When Harry met Spot

This is too much.

If marriage isn’t defined as only a union between one man and one woman, state Rep. Arthur D. Hershey believes people will want to marry animals.

Hershey, of Cochranville, who represents the 13th District, was one of about 90 legislators, including four others from Chester County, to cosponsor the Marriage Protection Act, a bill introduced Tuesday to constitutionally define marriage in Pennsylvania.

Hershey said this week that without the bill, “down the road, people will want to marry their dogs and horses to get benefits.”

Daily Local News: 5 county lawmakers co-sponsor marriage bill

Where do they come up with this stuff? Oh, I know. Rick Santorum.

If nothing else, some reps provide quality yucks. You have to laugh. Otherwise, you’ll cry. Or scream. Or bang your head against the wall.

Thankfully, reps like Hershey do an excellent job of destroying their own credibility.

Andy in H-burg

9 thoughts on “When Harry met Spot

  1. I haven’t ever wanted to marry one of our dogs but I have wondered if our 3 legger could get SSI and a handicap space.

  2. Could it be that Arthur is just getting a little tired of listening to his wife say that she’s married a horse’s ass??

  3. This is precisely the stuff that people are being preached in churches around the country. It happened in Oregon the same way.

    It seems like no one is intelligent enough to say, “Why don’t we define marriage as between two human adults of legal age?”

    That solves the animal argument, the polygamy argument, and the pedophile argument.

    I guess it’s too reasonable to expect them to listen to.

  4. All it would take to prevent human-animal marriages is a requirement that the animal give informed consent….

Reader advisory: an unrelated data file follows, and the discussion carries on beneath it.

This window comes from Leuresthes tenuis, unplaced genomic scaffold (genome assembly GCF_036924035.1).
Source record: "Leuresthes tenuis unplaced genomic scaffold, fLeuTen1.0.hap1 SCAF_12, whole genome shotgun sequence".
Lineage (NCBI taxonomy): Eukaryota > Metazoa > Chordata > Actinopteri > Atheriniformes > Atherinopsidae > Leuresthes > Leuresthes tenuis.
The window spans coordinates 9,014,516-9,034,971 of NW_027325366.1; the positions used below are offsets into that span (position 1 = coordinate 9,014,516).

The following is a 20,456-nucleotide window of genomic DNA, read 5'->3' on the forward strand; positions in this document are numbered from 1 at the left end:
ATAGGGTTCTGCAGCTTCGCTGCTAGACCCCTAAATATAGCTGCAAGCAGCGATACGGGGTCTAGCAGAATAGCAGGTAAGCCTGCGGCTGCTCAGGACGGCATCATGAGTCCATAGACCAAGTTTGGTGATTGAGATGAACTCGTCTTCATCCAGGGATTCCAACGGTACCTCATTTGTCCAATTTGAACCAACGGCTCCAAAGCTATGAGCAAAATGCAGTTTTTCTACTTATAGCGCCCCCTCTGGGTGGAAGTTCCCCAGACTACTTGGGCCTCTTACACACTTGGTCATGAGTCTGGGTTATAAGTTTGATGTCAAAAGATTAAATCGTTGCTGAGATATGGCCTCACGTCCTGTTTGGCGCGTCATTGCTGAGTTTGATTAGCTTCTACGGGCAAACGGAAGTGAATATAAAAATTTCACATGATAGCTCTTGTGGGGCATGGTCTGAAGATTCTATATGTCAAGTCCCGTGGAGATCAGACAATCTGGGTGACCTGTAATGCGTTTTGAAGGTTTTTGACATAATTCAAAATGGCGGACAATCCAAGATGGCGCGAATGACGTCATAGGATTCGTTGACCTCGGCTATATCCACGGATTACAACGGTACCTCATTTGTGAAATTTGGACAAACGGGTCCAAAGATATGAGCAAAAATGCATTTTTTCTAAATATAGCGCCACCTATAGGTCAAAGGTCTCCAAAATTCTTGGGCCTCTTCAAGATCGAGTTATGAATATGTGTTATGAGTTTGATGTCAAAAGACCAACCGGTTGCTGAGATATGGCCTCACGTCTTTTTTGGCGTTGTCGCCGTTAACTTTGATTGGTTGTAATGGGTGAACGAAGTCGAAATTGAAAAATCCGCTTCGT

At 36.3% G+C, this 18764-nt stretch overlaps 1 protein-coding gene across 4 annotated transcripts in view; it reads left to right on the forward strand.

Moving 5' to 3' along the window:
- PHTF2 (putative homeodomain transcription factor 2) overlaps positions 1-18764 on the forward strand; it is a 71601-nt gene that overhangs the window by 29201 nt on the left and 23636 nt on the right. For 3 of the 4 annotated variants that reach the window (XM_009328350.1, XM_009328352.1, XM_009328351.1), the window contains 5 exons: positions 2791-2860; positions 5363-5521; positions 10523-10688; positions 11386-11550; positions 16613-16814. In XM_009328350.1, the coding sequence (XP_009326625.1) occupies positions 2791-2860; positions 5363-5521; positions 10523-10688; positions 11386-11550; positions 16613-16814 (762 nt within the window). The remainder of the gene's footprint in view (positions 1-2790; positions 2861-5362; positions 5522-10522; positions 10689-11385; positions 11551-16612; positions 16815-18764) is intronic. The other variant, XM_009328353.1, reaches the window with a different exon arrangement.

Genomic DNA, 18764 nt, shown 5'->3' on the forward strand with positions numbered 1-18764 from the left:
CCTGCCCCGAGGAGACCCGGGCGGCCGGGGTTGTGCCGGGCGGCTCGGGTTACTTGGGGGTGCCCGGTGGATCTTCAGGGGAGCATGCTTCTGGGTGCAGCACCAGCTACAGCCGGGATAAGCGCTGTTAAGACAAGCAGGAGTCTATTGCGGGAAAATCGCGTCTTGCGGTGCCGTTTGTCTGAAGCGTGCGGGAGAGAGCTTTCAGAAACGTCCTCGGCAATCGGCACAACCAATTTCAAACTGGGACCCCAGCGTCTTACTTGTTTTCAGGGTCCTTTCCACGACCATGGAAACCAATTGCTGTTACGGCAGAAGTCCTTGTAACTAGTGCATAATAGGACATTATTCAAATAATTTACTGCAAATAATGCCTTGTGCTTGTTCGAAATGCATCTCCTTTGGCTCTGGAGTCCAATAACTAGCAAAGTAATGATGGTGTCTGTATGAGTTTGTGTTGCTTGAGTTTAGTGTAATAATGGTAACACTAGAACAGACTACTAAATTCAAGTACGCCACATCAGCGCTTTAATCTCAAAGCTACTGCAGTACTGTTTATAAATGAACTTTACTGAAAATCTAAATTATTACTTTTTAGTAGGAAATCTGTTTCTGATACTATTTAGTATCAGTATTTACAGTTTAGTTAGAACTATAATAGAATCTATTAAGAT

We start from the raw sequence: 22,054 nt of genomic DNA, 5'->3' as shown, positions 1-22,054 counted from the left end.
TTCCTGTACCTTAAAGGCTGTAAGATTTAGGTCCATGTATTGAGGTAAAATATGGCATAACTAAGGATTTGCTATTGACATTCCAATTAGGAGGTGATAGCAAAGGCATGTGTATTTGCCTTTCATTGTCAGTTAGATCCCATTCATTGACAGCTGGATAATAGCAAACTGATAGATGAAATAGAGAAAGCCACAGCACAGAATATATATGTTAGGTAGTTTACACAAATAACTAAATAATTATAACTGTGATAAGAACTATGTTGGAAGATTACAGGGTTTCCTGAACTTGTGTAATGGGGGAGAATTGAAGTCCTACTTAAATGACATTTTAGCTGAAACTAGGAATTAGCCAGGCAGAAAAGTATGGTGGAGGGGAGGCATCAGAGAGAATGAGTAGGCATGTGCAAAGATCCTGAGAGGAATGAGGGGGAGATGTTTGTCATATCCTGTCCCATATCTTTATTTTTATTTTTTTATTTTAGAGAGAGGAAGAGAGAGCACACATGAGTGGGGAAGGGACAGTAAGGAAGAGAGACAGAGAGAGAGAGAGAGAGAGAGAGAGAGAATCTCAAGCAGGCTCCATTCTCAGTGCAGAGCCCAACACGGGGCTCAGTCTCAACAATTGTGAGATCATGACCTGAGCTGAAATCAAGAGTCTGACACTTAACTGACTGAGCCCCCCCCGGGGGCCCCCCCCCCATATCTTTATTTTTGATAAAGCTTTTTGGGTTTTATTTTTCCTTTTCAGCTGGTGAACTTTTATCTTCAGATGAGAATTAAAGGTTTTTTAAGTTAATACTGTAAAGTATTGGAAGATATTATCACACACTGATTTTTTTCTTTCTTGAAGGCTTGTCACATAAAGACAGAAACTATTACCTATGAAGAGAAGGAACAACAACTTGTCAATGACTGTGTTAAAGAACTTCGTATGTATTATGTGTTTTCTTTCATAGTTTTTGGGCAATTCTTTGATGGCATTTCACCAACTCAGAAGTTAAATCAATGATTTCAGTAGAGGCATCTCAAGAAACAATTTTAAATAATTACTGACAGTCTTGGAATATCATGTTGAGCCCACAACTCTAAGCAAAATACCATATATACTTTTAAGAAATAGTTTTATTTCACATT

5. Again, I have to say that what you are seeing is what happens when fear is the motivator. Fear that, without every move dictated by an endless stream of requirements and prohibitions, people will have to figure out for themselves what’s right and what’s wrong, and why. And we just can’t have that, can we? Because, after all, if some of us can figure out on our own how no navigate the courses of our lives, what does that say about those who have forever relied on some mystical authority and still can’t get it right?
    -Schuyler DuQuesne

  6. “Any relatioj to Mrac C. “Blackie” DuQuesne?”

    I get that – not a lot, but from time to time. Perhaps a great-uncle, but not in this reality. Geneology was never one of my interests, so it will be left to others to verify. (I never throw out old documents, though.)
    -Schuyler DuQuesne

  7. Re: DuQuesne

    Check your birth cert to see if you were delivered by “Doc” E. E. Smith.

  8. I argued against that particular straw man (or is it the slippery slope, these logical fallacies are hard to keep track of) excepting it was a goat not a dog.

    I like the “Why don’t we define marriage as between two human adults of legal age?” but I’d be more likely to go with “two consenting legal adults”

    The only problem there is: what about family realtions?

    We’ve removed the biological influence, why shouldn’t they? I’m not proposing this as another argument against, but how do you answer it?

Comments are closed.